Home to over 300 of the world’s main seaports and nearly 30% of the global merchant fleet, maritime transportation plays a big role in the European economy. In particular, the EU controls c.a. 30% of the world merchant fleet. That’s why the EU goes to great lengths to ensure its security.

The EU Maritime Security Strategy (EUMSS) promotes international peace and security, respect for international rules and principles, and the sustainability of our oceans with the goal of providing safe maritime operations . 

But, while its focus may be at sea level, the EUMSS very much depends on space. 

Safety at sea starts with Galileo

GNSS is a critical technology used in maritime navigation systems. However, GNSS signals are vulnerable to interference and spoofing, which can cause user navigation systems to obtain faulty information. Intentional satellite interreference is not a new issue, but, in recent years the maritime industry has been increasingly facing GNSS spoofing incidents (Black Sea in 2017, Shanghai 2019, Louisiana 2020). Erroneous data of a vessel’s position, speed and direction poses real threats to its own operations, but also to surrounding ships, especially those carrying dangerous goods. Between leaving both crew and shipments vulnerable to hijacking and theft and the risk of guiding a vessel off course, the implications of falsifying GNSS signals can negatively impact the Union’s blue economy.

To increase the robustness against GNSS attacks, the EU is currently testing the Galileo OSNMA service. This forthcoming service is an authentication mechanism that allows GNSS receivers to verify the authenticity of GNSS information, ensuring that the data they receive are indeed from Galileo and have not been modified in any way. 

Your partner in maritime safety and security 

While the EU Space Programme provides European maritime operators, seafarers and national authorities with tools to enhance safety at sea, optimise navigation performance and protect the oceans, EUSPA itself continually partners with the sector to further leverage the benefits of EU Space.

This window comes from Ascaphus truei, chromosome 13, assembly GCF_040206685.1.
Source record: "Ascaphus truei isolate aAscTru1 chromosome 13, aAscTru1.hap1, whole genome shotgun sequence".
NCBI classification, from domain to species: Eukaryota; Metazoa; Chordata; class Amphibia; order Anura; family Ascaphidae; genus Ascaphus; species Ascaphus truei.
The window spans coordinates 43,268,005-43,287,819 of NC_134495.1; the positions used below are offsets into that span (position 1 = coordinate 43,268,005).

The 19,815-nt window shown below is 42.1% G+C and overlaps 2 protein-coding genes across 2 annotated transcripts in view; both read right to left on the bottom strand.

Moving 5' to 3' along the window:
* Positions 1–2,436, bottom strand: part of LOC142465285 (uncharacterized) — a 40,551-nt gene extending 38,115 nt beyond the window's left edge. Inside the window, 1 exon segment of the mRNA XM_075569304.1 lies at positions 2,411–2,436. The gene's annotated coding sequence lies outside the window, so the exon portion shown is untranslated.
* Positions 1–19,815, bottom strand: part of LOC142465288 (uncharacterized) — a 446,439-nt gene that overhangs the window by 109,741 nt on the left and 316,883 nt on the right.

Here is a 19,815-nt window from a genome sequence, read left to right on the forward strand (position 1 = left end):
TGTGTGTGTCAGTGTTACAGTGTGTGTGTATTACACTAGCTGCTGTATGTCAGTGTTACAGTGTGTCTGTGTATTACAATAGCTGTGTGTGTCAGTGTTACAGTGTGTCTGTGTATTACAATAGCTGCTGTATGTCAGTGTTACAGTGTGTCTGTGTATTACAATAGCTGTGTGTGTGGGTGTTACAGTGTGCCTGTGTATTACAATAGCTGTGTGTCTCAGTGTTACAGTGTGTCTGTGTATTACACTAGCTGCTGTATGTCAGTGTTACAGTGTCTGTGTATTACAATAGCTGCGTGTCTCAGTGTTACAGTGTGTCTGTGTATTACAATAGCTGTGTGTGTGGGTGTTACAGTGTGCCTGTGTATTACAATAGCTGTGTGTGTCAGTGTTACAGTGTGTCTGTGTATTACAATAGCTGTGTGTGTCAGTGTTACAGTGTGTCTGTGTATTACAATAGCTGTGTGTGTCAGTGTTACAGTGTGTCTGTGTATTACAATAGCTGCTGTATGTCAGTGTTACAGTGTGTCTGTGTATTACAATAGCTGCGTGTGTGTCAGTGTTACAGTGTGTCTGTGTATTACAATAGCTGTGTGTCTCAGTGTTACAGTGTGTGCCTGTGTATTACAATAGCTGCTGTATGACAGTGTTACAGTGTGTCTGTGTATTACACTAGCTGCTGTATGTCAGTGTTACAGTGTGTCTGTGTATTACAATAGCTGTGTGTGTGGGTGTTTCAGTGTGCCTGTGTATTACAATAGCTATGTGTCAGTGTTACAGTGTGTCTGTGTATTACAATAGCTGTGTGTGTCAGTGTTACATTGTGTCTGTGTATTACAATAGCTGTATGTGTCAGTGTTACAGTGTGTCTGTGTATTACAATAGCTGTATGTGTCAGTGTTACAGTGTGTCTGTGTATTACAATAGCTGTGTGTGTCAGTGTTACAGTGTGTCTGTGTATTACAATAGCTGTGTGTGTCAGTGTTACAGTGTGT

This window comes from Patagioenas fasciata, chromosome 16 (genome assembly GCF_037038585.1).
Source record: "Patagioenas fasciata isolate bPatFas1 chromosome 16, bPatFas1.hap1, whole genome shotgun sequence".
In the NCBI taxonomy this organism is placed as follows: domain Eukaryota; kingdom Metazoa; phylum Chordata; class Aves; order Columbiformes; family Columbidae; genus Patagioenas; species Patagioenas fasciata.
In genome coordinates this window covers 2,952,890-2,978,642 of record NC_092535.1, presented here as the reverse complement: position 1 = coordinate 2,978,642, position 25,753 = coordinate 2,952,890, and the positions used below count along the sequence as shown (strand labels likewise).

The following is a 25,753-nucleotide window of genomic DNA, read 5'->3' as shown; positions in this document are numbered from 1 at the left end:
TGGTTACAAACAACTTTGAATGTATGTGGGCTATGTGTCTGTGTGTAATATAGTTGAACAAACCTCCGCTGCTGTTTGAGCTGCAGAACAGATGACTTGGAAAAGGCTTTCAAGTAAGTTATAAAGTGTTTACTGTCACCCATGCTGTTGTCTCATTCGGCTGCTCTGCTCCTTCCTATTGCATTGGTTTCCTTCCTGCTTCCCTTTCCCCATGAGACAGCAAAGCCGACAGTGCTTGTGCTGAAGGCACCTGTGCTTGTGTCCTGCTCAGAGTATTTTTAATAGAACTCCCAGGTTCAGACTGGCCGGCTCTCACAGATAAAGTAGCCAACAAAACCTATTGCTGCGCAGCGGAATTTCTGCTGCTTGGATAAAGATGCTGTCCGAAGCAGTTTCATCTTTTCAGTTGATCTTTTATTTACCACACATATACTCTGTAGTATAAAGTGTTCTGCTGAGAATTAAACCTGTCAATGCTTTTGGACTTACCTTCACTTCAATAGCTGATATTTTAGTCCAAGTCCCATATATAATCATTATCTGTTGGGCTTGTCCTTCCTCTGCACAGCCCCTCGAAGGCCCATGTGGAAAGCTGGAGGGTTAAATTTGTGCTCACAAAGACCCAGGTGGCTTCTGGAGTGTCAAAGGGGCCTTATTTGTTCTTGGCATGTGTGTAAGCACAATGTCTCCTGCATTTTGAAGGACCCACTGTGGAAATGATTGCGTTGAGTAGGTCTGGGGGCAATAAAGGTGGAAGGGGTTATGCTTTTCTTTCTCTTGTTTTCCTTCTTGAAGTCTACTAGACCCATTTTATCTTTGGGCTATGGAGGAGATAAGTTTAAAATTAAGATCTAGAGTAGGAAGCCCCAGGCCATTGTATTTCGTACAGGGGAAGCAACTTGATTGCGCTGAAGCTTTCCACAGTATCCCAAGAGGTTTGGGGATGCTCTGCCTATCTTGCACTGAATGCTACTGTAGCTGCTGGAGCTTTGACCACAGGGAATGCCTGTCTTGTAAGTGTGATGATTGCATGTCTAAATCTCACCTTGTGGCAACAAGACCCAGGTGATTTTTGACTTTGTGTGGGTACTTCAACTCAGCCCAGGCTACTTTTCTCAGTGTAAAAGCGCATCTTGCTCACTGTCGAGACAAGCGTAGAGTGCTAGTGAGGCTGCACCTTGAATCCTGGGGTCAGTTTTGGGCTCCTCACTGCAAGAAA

For instance, EUSPA has been working with such relevant organisations as the European Fisheries Control Agency (EFCA) and the European Maritime Safety Agency (EMSA) to develop space-based solutions related to navigation, search and rescue and fisheries control. 

EUSPA also contributes to the EFCA and EMSA’s annual workshops, both of which focus on the use of new technologies – including drones – for fisheries surveillance and operational inspections respectively. The EFCA has invited EUSPA to their next annual meeting on 3 May, leveraging the memorandum of understanding between the two agencies, to present the latest work of several EUSPA-supported projects, including Blue Box Porbeagle, which is developing a VMS transceiver using the Galileo Open Service Navigation Message Authentication (OSNMA) service, and GAMBAS, an initiative working on a Ship Security Alert System (SSAS) with Galileo return link capability. 

In addition to this work with maritime agencies, EUSPA also supports the sector through awareness raising measures by providing key market intelligence like our EO and GNSS Market Report, and by offering a range of funding opportunities.


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